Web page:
Amidst the numerous celebrations that went on Thursday’s Halloween evening, there was one of a completely different nature in SUB on NIC Campus. Latino Club was alive and well throwing a celebration for “Día de Muertos,” otherwise known as the Day of the Dead.
At the event, meals that included tamales, rice, and beans were being sold and a table was fully adorned with a traditional-style alter that honored the dead.
“What we want to do is introduce North Idaho to Hispanic culture and traditions as well as the different things we do in the Hispanic community,” said Alex Rodal-Cubillas, the vice-president of the Latino Club.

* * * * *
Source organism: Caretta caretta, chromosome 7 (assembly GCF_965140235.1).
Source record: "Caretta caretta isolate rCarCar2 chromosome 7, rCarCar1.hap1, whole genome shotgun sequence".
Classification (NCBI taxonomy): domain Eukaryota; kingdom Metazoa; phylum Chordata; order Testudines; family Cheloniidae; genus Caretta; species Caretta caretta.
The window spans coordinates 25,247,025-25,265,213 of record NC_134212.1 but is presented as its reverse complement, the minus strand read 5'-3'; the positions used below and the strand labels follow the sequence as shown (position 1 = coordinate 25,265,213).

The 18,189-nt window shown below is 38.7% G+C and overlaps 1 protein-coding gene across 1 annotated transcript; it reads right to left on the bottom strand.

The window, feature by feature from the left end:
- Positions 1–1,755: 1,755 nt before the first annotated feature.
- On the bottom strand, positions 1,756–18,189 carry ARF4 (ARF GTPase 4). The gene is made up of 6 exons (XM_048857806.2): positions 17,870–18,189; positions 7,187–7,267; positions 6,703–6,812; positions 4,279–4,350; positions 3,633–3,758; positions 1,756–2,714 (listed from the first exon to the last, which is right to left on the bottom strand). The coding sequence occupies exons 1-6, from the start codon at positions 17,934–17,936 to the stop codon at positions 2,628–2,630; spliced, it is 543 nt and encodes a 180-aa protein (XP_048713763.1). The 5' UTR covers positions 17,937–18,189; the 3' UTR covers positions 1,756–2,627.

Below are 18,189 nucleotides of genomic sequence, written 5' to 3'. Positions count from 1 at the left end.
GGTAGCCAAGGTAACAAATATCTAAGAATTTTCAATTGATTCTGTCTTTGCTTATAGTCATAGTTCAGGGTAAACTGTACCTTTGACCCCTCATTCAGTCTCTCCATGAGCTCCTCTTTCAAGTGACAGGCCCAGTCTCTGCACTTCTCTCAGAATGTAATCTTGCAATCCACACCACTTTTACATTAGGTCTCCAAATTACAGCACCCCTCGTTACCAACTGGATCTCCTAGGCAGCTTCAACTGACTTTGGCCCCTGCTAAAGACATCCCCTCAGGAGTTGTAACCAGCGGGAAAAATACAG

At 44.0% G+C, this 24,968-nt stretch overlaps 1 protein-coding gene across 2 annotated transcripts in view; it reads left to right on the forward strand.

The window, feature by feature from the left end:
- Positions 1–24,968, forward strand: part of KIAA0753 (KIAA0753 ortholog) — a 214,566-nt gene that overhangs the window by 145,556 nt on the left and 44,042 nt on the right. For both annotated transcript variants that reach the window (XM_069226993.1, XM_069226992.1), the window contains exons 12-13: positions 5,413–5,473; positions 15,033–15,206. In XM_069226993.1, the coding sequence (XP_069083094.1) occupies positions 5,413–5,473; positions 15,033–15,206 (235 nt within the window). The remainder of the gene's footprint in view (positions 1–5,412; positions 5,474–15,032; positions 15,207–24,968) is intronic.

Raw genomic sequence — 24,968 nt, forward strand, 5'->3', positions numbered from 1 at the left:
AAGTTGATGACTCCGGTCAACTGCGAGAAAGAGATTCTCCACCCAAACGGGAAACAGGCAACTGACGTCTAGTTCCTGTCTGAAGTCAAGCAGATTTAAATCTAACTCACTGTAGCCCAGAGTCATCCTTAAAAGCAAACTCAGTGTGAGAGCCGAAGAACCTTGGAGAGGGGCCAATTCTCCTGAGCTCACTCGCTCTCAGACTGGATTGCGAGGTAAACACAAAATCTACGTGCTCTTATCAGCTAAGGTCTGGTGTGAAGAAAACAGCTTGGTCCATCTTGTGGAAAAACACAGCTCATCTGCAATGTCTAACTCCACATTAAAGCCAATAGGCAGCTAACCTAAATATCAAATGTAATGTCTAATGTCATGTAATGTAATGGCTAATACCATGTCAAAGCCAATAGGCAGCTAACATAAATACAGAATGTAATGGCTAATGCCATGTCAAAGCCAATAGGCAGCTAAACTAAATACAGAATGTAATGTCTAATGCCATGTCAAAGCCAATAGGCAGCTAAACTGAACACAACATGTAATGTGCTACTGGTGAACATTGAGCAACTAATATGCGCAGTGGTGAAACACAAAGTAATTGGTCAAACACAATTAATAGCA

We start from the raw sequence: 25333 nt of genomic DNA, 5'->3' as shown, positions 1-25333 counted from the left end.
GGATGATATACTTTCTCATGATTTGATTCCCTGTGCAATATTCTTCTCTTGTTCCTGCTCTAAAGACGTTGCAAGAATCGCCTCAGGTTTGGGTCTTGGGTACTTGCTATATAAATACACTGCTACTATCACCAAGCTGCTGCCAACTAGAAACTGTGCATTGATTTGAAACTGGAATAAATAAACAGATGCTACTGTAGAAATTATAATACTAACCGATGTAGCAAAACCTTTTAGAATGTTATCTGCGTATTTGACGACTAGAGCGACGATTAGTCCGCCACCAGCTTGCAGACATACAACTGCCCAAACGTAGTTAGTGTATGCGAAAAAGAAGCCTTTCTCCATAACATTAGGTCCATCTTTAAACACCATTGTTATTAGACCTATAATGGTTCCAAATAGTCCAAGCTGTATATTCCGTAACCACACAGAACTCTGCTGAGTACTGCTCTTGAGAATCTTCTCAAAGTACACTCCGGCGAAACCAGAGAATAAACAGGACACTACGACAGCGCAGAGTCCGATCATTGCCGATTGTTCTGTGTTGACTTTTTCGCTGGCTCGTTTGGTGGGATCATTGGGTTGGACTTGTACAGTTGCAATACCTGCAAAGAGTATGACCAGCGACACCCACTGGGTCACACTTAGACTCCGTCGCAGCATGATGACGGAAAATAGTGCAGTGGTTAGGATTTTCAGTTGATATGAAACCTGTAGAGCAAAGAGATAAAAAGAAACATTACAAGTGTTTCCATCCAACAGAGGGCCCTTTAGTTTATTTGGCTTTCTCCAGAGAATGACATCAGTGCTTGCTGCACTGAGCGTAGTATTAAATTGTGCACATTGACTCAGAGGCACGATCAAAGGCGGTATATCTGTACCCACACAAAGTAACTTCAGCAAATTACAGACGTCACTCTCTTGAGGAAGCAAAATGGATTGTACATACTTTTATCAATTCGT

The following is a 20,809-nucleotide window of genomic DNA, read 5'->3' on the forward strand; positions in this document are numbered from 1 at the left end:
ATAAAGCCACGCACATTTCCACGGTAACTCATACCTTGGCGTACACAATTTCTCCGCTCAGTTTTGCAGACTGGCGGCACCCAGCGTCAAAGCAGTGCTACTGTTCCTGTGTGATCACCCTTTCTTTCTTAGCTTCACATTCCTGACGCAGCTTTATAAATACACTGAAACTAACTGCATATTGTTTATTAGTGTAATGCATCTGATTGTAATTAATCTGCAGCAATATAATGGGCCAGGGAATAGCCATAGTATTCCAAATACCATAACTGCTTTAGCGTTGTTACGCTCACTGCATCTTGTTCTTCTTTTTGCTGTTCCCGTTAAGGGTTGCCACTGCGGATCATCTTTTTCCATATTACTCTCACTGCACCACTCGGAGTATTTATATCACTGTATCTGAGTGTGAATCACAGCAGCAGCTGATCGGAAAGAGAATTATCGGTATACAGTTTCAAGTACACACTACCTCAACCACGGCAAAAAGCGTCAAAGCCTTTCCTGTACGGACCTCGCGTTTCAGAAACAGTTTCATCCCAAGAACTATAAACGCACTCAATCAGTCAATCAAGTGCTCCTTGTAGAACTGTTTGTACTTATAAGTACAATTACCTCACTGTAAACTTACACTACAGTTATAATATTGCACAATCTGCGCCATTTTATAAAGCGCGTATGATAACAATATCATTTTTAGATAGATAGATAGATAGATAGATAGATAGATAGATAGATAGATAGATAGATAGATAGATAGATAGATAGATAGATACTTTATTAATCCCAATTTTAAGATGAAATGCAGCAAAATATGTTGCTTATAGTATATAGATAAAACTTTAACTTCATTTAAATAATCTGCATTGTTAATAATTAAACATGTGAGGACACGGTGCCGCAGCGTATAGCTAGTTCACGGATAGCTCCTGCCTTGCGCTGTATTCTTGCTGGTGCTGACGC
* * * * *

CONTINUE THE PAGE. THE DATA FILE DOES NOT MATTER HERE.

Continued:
The Day of the Dead has its origins in Mexico, dating back as far as 3,000 years where rituals were performed in Aztec culture honoring the deaths of ancestors. As the Spaniards colonized the Americas, they brought with them Catholocism which eventually merged with the Natives’ traditions.
“It’s almost a religious holiday in Mexico,” said Rodal-Cubillas. “We honor our ancestors and celebrate their lives rather than their deaths.”
The holiday, in its modern incarnation, is celebrated widely throughout many parts of the world, beginning on October 31 and ending on November 2.